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Cycle skills . . . Wearing his brand-new bike helmet, Cooper Davidson (7), originally of Oamaru and now of Timaru, practises his cycle skills at the learn-to-ride bike park at Friendly Bay on Tuesday. PHOTO: HAMISH MACLEAN

The school year is starting back up next week, which means cycle and road safety is again a big focus for riders and schools in the Waitaki district.

Pembroke School principal Brent Godfery said 60-70 Pembroke pupils often used bikes and scooters to get to school.

It was important that children had been taught “common sense” around cycling and had developed the skills to stay safe on the road, he said.

Ultimately, it was a parent’s responsibility to make sure children were riding safely when on the footpath or out on a road.

An important part of general road safety in schools was teaching pupils how to stay safe on the roads and around their own schools, Mr Godfery said.

“We hammer it to the parents as much as we can – if you’re dropping off or picking your kid up, don’t park on the other side of the road and call them.

“Cross the road with your kid, rather than park on the other side of the road and sit in your car waiting, because the kids will just shoot across the road.

“That’s as much a danger as cycle safety.”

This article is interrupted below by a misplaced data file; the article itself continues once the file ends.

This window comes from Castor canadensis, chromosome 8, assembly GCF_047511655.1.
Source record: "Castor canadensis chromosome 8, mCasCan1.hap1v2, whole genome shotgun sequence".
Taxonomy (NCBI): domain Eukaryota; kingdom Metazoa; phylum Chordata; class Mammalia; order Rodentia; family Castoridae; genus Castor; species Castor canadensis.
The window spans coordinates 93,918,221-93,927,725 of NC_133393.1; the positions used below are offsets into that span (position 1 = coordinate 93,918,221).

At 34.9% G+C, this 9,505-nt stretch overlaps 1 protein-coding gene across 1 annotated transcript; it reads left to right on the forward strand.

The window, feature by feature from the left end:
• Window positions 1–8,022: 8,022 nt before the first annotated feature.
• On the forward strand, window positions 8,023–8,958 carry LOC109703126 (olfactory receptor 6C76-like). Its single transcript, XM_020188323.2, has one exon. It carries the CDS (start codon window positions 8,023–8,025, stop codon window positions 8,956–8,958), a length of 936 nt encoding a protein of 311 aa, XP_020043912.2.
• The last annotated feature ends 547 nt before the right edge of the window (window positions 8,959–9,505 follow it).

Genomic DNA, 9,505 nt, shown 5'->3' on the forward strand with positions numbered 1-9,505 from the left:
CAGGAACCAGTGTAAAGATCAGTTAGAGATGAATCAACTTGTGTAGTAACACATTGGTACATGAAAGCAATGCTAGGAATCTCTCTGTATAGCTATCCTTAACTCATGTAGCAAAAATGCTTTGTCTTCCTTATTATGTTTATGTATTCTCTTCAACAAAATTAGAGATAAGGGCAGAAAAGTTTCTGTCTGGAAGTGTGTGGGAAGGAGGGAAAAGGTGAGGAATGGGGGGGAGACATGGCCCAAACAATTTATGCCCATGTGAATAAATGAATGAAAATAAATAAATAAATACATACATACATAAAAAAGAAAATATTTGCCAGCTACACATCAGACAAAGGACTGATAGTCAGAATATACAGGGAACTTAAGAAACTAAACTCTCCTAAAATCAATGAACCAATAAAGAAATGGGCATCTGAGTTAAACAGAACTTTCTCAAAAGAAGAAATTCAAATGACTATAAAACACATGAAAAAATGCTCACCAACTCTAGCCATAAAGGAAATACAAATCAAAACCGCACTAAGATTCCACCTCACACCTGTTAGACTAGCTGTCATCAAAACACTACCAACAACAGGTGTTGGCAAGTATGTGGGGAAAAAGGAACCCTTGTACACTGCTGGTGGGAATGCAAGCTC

Mr Godfery expected parents to walk with younger children when they biked or scootered to school.

North Otago cycling advocate Adair Craik expressed concerns for schoolchildren using bikes and scooters throughout the region.

Her biggest concern over cycle safety was that local drivers were not taking enough caution when driving around children.

“Drivers aren’t watching out for kids on bikes any more,” Ms Craik said.

“They’ve become almost intolerant to cyclists, no matter what age.”

She said “quite a bit” needed to be done to help educate drivers regarding cycle safety.

Road safety co-ordinator Elton Crane also weighed in on the topic of cycle safety in Oamaru.

Mr Crane thought using active transport was important because it helped people develop an understanding of sharing the road.

“Your children will copy your road safety skills, so make sure they understand the risks they will be facing and give them confidence and the abilities to safely cross the road.”

He said the benefits from using active transport included better fitness, less pollution and saving money.

Inspector Peter McKennie, road policing manager of operations for New Zealand Police, stressed the importance of road safety at the start of the school year.

“The summer holidays are long and that means some children might have forgotten some of the basic rules they need to follow to keep themselves safe,” Insp McKennie said.